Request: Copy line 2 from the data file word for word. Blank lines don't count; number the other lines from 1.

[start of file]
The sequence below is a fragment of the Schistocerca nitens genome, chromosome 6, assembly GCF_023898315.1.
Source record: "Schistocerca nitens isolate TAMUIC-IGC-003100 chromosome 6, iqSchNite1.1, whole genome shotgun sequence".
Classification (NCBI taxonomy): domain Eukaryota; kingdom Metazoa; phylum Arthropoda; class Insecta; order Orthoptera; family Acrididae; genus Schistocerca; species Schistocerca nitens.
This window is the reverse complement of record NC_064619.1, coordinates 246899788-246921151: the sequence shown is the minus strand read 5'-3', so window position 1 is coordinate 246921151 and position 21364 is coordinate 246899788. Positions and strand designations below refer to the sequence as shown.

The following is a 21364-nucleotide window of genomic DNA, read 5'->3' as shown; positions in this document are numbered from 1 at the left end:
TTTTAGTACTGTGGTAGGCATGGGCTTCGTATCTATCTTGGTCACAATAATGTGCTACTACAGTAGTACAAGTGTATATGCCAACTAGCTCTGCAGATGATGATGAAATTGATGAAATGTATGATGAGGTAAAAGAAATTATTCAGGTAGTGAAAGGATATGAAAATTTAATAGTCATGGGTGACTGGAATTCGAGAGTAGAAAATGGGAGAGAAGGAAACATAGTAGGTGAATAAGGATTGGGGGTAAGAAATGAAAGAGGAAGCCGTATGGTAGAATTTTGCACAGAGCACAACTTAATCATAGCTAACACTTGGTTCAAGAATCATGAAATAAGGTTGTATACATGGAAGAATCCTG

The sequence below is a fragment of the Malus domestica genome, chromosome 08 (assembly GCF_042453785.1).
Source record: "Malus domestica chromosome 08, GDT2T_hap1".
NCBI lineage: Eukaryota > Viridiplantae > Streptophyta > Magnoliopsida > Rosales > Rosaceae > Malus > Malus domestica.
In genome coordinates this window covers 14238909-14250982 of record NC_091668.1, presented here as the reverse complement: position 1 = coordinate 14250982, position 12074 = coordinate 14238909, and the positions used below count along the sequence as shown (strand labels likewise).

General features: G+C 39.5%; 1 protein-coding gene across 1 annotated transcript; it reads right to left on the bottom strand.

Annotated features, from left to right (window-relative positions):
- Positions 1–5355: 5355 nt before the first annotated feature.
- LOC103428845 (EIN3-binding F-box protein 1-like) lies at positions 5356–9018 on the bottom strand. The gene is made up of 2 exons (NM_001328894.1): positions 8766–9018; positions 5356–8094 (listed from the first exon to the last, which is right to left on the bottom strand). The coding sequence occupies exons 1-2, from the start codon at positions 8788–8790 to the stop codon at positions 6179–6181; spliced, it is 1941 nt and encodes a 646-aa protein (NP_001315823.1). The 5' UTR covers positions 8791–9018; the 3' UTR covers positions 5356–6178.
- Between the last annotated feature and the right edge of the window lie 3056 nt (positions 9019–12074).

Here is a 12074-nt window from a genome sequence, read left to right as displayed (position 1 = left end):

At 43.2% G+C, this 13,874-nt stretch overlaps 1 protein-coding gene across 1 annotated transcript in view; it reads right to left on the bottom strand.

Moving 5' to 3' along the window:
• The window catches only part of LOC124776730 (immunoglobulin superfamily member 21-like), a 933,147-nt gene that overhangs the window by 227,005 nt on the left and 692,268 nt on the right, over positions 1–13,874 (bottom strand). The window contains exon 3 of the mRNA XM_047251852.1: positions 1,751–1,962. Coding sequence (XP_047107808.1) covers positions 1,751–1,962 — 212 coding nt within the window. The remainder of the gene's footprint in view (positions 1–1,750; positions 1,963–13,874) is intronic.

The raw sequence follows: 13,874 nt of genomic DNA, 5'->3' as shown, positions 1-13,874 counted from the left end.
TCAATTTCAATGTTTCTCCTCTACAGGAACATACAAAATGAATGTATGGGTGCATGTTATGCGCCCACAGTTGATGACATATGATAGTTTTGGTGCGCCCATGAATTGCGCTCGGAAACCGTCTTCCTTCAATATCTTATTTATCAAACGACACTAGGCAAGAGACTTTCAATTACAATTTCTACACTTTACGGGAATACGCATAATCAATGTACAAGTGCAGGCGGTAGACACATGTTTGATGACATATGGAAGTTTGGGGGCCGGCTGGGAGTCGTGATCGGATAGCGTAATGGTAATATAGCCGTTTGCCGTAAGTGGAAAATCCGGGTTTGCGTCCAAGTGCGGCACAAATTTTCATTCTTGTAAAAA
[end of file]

Source record: "Schistocerca nitens isolate TAMUIC-IGC-003100 chromosome 6, iqSchNite1.1, whole genome shotgun sequence".